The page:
The dairy products you mention fall into perhaps three categories: creams and soured creams, yogurt, and fresh cheeses.

We assume you’re not asking what cream is, but what a recipe writer means when his recipe simply calls for cream. In general, it means a fairly thick, relatively high-butterfat cream. Double cream is the British designation for super-rich cream - with 48% butterfat. By contrast, whipping cream in the United States has between 30% and 40% butterfat. Light creams, or single cream in Britain, which average around 20% butterfat, are not as stable for cooking, are more prone to curdling in the presence of acids or high heat, and so are not called for as often in recipes.

Crème fraîche and sour cream are both manufactured cream products. Crème fraîche is a slightly tangy, slightly nutty, thickened cream. Before the age of pasteurization crème fraîche made itself as the bacteria present in the cream fermented and thickened it naturally. It is widely available in Europe, but much less so in the US, where almost all cream is pasteurized, and therefore has to be fermented artificially.

Sour cream was also traditionally made by letting fresh cream sour naturally - the acids and bacteria present produced a generally consistent flavor and thick texture that went well with both sweet and savory dishes. These days, commercially produced sour cream is made by inoculating pasteurized light cream with bacteria cultures, letting the bacteria grow until the cream is both soured and thick, and then repasteruizing it to stop the process.

Sour cream cannot be made at home with pasteurized cream; the lack of bacteria in the cream will cause the cream to spoil instead of sour. If you have access to unpasteruized heavy cream, you can add 1 tablespoon of vinegar to 2 cups of cream and let the mixture stand out at room temperature for several hours until curdled.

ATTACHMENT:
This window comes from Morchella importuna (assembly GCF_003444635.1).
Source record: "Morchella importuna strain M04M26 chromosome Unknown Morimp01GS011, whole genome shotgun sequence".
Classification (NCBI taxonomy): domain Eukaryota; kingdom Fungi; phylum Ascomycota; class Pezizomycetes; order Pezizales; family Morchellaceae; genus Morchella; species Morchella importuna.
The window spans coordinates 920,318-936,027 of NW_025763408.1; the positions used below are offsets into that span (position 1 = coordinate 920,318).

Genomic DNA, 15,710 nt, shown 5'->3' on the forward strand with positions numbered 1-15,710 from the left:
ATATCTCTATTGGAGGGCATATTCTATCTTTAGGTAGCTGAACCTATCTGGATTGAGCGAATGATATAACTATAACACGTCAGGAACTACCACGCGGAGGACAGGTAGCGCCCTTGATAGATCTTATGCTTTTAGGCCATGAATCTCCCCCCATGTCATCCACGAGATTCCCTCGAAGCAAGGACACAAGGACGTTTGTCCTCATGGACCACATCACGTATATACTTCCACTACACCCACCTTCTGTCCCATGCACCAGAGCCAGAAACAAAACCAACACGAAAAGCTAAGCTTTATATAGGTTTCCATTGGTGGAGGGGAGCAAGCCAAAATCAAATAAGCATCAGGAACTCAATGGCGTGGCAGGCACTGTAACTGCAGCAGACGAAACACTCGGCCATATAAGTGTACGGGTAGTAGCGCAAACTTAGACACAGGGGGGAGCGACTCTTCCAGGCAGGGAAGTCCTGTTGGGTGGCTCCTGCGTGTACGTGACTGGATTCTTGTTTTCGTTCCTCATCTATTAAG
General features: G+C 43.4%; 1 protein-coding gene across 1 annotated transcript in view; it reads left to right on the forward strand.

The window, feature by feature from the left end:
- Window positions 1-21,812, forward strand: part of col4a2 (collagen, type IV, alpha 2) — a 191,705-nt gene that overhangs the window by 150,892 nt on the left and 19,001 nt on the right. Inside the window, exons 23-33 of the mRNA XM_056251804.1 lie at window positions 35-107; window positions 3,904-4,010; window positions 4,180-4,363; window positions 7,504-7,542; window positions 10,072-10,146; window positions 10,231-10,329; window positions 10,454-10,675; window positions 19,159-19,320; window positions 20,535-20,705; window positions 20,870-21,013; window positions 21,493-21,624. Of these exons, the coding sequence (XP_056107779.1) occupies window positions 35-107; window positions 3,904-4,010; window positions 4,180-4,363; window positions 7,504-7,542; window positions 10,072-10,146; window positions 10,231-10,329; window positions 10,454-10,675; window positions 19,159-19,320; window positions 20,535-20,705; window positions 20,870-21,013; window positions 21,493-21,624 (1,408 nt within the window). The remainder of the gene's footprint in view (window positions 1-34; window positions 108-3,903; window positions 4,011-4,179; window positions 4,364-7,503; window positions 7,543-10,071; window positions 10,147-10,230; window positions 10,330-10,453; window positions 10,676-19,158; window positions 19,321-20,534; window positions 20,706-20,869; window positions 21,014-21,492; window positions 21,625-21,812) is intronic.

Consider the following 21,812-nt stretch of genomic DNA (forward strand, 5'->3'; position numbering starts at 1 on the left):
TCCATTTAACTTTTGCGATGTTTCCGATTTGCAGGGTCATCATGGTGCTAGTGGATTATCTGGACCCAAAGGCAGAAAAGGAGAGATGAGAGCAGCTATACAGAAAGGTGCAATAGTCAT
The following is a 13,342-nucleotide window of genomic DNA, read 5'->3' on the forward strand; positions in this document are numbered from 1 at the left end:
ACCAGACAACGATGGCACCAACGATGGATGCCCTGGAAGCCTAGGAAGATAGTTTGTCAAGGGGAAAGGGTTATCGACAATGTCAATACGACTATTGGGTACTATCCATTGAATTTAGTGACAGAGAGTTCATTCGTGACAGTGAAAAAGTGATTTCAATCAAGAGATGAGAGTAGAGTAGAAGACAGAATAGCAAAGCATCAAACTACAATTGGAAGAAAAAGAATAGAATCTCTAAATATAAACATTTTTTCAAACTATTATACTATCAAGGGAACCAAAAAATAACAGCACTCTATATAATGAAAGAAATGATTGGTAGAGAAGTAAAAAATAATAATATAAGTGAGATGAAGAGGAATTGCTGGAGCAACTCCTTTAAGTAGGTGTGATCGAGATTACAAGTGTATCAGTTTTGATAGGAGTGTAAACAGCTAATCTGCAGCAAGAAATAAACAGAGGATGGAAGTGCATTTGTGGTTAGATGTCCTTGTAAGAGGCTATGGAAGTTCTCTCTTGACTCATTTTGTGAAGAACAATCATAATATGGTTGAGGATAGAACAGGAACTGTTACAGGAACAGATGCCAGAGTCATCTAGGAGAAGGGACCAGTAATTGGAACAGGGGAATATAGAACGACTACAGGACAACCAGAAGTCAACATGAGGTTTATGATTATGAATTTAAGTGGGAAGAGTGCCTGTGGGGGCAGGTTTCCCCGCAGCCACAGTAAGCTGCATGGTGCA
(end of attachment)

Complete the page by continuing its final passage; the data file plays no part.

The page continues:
You can also make a facsimile of crème fraîche by adding a tablespoon of buttermilk (don’t tell us they don’t have buttermilk where you live!) or a half cup of sour cream to a cup of whipping cream, heating it gently to 110°F (45°C), then putting it in a loosely covered bottle in a warm place and letting it sit for anywhere from 8 hours to a couple of days, until thick. Store it in the refrigerator, where it will thicken further, and keep for about three weeks.

In general, crème fraîche and sour cream can be used interchangeably in most recipes, but crème fraîche has two advantages over sour cream: it can be whipped like whipping cream, and it will not curdle if boiled.

Yogurt is a milk product that has been fermented and allowed to coagulate. Of all the foods you mention, it is probably the most universally available, having shown up first in Asia before spreading to most of the rest of the world. In various cultures, yogurt may be made from the milk of cows, sheep, goats, camels, water buffaloes, and yaks. The plain yogurt found in the US and Britain is mostly made from cow’s milk and is fairly bland. A yak’s-milk yogurt used in an American or British recipe would probably be a bit strong. Sour cream can also stand in for yogurt in many recipes, and vice versa.

Fromage frais is a creamy soft cheese made with whole or skimmed milk and cream. It has the consistency of another product available in the US, cream cheese, but with fewer calories and less cholesterol. Where available, low-fat cream cheese is an acceptable substitute for fromage blanc. You may have to do a little exploring in your country to find a mild, soft, white, fresh cheese that you can use for cooking.

Fromage blanc has the consistency of sour cream. It comes in three fat levels — 40%, 20%, and 0%.The two versions with fat can be added to hot liquids to make a sauce that will not curdle. Fromage blanc can be whipped with an immersion blender for increased volume. Chefs at the fancy French spas have elevated the use of fromage blanc to an art form, since it is low in calories and high in creamy flavor.

Oh, and that buttermilk? It used to be the liquid left over when cream was churned to butter. Nowadays, it’s another commercially made product, in which bacteria is introduced to lowfat milk, causing it to thicken and producing a tangy flavor.